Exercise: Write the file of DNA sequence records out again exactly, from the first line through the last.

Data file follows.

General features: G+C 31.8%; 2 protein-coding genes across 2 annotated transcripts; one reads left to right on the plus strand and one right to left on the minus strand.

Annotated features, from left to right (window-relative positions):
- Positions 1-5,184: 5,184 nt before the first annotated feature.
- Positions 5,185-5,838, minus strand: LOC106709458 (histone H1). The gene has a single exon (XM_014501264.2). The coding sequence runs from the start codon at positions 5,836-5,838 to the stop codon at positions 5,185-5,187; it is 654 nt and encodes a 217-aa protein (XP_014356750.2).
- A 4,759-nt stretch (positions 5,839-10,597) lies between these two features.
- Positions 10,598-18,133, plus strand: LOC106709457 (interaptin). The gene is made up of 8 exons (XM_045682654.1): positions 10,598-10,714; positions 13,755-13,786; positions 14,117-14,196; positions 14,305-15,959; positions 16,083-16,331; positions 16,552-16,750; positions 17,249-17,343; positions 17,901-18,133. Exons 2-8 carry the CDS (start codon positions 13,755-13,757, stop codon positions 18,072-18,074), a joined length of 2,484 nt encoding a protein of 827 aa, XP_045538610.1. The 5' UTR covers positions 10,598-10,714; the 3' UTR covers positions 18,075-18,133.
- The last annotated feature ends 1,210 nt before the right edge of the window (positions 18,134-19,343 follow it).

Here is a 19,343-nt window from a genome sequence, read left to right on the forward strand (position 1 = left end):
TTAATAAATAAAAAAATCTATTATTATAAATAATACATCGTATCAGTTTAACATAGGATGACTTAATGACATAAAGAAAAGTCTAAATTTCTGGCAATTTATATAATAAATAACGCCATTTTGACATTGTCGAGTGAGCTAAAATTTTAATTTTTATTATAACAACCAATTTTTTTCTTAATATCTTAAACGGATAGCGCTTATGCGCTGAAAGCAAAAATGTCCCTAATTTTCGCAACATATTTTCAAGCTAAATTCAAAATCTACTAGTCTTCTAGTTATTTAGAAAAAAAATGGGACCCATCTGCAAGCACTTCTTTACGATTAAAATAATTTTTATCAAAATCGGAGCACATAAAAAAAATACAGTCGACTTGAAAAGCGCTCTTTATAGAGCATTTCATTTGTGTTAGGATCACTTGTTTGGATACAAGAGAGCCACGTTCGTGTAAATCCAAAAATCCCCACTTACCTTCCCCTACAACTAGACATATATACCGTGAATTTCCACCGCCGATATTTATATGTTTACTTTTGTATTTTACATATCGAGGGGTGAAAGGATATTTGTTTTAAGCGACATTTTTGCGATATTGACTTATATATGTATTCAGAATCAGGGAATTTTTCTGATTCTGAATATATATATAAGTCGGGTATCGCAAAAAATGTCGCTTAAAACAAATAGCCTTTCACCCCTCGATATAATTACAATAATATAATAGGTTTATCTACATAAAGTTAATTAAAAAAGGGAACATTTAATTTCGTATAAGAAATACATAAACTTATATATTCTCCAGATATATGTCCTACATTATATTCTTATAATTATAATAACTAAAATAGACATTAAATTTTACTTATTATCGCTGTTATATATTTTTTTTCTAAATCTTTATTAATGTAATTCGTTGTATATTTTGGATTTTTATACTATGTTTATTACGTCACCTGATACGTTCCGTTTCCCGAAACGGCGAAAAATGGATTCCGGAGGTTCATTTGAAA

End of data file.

General features: G+C 31.8%; 2 protein-coding genes across 2 annotated transcripts; one reads left to right on the plus strand and one right to left on the minus strand.

Annotated features, from left to right (window-relative positions):
- Positions 1-5,184: 5,184 nt before the first annotated feature.
- Positions 5,185-5,838, minus strand: LOC106709458 (histone H1). The gene has a single exon (XM_014501264.2). The coding sequence runs from the start codon at positions 5,836-5,838 to the stop codon at positions 5,185-5,187; it is 654 nt and encodes a 217-aa protein (XP_014356750.2).
- A 4,759-nt stretch (positions 5,839-10,597) lies between these two features.
- Positions 10,598-18,133, plus strand: LOC106709457 (interaptin). The gene is made up of 8 exons (XM_045682654.1): positions 10,598-10,714; positions 13,755-13,786; positions 14,117-14,196; positions 14,305-15,959; positions 16,083-16,331; positions 16,552-16,750; positions 17,249-17,343; positions 17,901-18,133. Exons 2-8 carry the CDS (start codon positions 13,755-13,757, stop codon positions 18,072-18,074), a joined length of 2,484 nt encoding a protein of 827 aa, XP_045538610.1. The 5' UTR covers positions 10,598-10,714; the 3' UTR covers positions 18,075-18,133.
- The last annotated feature ends 1,210 nt before the right edge of the window (positions 18,134-19,343 follow it).

Here is a 19,343-nt window from a genome sequence, read left to right on the forward strand (position 1 = left end):
TTAATAAATAAAAAAATCTATTATTATAAATAATACATCGTATCAGTTTAACATAGGATGACTTAATGACATAAAGAAAAGTCTAAATTTCTGGCAATTTATATAATAAATAACGCCATTTTGACATTGTCGAGTGAGCTAAAATTTTAATTTTTATTATAACAACCAATTTTTTTCTTAATATCTTAAACGGATAGCGCTTATGCGCTGAAAGCAAAAATGTCCCTAATTTTCGCAACATATTTTCAAGCTAAATTCAAAATCTACTAGTCTTCTAGTTATTTAGAAAAAAAATGGGACCCATCTGCAAGCACTTCTTTACGATTAAAATAATTTTTATCAAAATCGGAGCACATAAAAAAAATACAGTCGACTTGAAAAGCGCTCTTTATAGAGCATTTCATTTGTGTTAGGATCACTTGTTTGGATACAAGAGAGCCACGTTCGTGTAAATCCAAAAATCCCCACTTACCTTCCCCTACAACTAGACATATATACCGTGAATTTCCACCGCCGATATTTATATGTTTACTTTTGTATTTTACATATCGAGGGGTGAAAGGATATTTGTTTTAAGCGACATTTTTGCGATATTGACTTATATATGTATTCAGAATCAGGGAATTTTTCTGATTCTGAATATATATATAAGTCGGGTATCGCAAAAAATGTCGCTTAAAACAAATAGCCTTTCACCCCTCGATATAATTACAATAATATAATAGGTTTATCTACATAAAGTTAATTAAAAAAGGGAACATTTAATTTCGTATAAGAAATACATAAACTTATATATTCTCCAGATATATGTCCTACATTATATTCTTATAATTATAATAACTAAAATAGACATTAAATTTTACTTATTATCGCTGTTATATATTTTTTTTCTAAATCTTTATTAATGTAATTCGTTGTATATTTTGGATTTTTATACTATGTTTATTACGTCACCTGATACGTTCCGTTTCCCGAAACGGCGAAAAATGGATTCCGGAGGTTCATTTGAAA